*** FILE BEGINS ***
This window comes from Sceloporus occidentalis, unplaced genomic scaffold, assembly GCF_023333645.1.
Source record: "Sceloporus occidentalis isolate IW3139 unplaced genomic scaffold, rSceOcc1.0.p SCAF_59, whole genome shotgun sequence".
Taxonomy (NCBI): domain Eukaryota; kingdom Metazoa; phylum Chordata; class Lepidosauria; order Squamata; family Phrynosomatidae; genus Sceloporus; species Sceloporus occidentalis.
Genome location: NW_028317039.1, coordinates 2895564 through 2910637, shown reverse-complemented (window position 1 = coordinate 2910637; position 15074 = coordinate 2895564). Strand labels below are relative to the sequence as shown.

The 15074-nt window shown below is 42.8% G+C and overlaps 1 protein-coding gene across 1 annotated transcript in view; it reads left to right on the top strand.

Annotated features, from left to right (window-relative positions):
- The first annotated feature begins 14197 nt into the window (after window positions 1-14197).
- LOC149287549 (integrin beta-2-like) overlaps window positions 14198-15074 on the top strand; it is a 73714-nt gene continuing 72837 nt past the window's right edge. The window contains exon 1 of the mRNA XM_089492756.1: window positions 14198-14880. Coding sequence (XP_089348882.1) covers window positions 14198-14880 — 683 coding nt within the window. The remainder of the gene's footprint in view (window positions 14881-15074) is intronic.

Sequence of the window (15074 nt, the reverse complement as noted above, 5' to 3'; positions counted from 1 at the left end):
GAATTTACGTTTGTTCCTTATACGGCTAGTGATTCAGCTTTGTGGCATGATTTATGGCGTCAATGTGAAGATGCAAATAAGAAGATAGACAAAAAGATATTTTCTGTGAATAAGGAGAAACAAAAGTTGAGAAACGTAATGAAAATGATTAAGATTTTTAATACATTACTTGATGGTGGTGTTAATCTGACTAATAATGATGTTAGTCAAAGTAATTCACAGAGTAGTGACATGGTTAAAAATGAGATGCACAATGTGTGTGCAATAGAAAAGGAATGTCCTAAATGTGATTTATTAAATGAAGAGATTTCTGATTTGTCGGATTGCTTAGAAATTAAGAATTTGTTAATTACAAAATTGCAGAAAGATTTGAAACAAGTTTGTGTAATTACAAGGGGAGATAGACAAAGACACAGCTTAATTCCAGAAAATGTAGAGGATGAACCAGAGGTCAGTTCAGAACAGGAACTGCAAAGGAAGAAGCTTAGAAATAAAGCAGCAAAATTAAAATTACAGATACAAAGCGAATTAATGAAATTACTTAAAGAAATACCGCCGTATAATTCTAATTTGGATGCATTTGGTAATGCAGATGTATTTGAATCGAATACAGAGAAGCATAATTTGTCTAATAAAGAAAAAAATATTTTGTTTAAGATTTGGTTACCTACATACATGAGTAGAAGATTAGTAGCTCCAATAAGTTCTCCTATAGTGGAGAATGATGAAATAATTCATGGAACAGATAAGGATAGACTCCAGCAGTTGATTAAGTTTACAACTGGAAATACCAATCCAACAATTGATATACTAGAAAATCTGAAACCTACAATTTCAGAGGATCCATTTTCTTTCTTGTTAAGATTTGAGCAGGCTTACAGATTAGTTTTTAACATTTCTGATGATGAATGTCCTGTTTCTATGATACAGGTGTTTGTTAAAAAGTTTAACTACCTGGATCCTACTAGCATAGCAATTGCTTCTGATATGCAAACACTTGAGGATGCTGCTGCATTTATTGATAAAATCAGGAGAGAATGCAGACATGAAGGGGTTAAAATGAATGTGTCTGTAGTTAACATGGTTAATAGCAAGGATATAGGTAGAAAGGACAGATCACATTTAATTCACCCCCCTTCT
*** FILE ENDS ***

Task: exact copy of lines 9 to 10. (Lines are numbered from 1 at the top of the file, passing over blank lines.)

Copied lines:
Sequence of the window (15074 nt, the reverse complement as noted above, 5' to 3'; positions counted from 1 at the left end):
GAATTTACGTTTGTTCCTTATACGGCTAGTGATTCAGCTTTGTGGCATGATTTATGGCGTCAATGTGAAGATGCAAATAAGAAGATAGACAAAAAGATATTTTCTGTGAATAAGGAGAAACAAAAGTTGAGAAACGTAATGAAAATGATTAAGATTTTTAATACATTACTTGATGGTGGTGTTAATCTGACTAATAATGATGTTAGTCAAAGTAATTCACAGAGTAGTGACATGGTTAAAAATGAGATGCACAATGTGTGTGCAATAGAAAAGGAATGTCCTAAATGTGATTTATTAAATGAAGAGATTTCTGATTTGTCGGATTGCTTAGAAATTAAGAATTTGTTAATTACAAAATTGCAGAAAGATTTGAAACAAGTTTGTGTAATTACAAGGGGAGATAGACAAAGACACAGCTTAATTCCAGAAAATGTAGAGGATGAACCAGAGGTCAGTTCAGAACAGGAACTGCAAAGGAAGAAGCTTAGAAATAAAGCAGCAAAATTAAAATTACAGATACAAAGCGAATTAATGAAATTACTTAAAGAAATACCGCCGTATAATTCTAATTTGGATGCATTTGGTAATGCAGATGTATTTGAATCGAATACAGAGAAGCATAATTTGTCTAATAAAGAAAAAAATATTTTGTTTAAGATTTGGTTACCTACATACATGAGTAGAAGATTAGTAGCTCCAATAAGTTCTCCTATAGTGGAGAATGATGAAATAATTCATGGAACAGATAAGGATAGACTCCAGCAGTTGATTAAGTTTACAACTGGAAATACCAATCCAACAATTGATATACTAGAAAATCTGAAACCTACAATTTCAGAGGATCCATTTTCTTTCTTGTTAAGATTTGAGCAGGCTTACAGATTAGTTTTTAACATTTCTGATGATGAATGTCCTGTTTCTATGATACAGGTGTTTGTTAAAAAGTTTAACTACCTGGATCCTACTAGCATAGCAATTGCTTCTGATATGCAAACACTTGAGGATGCTGCTGCATTTATTGATAAAATCAGGAGAGAATGCAGACATGAAGGGGTTAAAATGAATGTGTCTGTAGTTAACATGGTTAATAGCAAGGATATAGGTAGAAAGGACAGATCACATTTAATTCACCCCCCTTCT